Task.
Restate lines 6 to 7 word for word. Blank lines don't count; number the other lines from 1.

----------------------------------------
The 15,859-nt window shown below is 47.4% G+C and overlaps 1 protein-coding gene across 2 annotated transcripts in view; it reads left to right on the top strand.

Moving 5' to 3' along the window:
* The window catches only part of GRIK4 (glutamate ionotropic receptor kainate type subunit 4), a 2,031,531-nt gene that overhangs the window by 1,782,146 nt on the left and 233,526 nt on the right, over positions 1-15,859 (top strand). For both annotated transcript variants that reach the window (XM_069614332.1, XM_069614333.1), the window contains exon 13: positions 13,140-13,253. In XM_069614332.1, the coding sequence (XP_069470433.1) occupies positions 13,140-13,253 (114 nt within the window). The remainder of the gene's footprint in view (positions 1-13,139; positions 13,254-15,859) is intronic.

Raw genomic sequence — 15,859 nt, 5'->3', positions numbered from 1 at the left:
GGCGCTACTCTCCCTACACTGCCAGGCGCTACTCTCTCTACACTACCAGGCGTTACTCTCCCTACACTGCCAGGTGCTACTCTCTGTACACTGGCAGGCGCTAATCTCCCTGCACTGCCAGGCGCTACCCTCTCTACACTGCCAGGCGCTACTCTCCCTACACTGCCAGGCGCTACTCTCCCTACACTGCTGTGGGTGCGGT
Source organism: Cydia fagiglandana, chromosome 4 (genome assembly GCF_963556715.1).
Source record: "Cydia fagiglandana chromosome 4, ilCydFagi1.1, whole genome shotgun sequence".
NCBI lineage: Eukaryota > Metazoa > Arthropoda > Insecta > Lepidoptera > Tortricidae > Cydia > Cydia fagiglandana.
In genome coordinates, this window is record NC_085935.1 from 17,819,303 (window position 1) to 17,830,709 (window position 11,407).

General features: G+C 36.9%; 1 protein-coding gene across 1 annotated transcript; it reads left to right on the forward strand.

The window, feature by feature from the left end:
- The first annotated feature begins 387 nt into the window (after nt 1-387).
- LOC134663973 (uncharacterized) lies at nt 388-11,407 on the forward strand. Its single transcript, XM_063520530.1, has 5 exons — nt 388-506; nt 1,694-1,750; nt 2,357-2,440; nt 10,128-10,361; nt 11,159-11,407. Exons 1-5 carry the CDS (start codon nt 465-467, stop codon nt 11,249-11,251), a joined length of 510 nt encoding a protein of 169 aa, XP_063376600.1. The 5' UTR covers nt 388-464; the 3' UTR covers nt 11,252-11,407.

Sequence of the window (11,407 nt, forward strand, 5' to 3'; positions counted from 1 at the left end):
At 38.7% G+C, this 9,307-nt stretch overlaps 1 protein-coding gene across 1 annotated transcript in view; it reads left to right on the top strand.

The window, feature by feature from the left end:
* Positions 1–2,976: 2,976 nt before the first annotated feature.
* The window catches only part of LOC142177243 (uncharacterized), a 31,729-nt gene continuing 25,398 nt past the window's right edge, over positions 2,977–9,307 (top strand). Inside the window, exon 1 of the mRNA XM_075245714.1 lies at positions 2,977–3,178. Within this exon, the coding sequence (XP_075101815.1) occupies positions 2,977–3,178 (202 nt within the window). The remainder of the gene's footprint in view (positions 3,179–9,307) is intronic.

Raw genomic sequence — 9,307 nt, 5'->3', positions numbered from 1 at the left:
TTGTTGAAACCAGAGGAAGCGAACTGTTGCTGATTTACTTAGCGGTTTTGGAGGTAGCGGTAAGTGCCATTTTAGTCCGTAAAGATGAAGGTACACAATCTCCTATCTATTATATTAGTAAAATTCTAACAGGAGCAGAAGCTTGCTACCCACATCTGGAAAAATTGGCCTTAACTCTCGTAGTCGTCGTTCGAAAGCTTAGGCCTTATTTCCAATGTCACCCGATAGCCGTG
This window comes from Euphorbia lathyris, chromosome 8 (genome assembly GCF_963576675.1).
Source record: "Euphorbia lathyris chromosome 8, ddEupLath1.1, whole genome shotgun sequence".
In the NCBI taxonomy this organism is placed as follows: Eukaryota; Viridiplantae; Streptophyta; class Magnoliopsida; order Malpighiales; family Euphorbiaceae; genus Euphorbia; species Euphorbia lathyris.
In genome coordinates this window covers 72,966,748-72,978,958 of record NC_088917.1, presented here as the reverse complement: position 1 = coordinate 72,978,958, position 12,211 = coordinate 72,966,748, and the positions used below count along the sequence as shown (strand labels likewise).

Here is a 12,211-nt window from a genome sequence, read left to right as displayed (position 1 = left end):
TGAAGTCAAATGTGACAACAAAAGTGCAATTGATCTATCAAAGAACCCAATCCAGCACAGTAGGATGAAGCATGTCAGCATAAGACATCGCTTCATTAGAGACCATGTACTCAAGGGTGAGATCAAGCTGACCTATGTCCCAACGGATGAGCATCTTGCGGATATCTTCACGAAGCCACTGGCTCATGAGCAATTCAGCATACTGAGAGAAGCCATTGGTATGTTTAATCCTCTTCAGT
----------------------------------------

Source organism: Cydia fagiglandana, chromosome 4 (genome assembly GCF_963556715.1).
Source record: "Cydia fagiglandana chromosome 4, ilCydFagi1.1, whole genome shotgun sequence".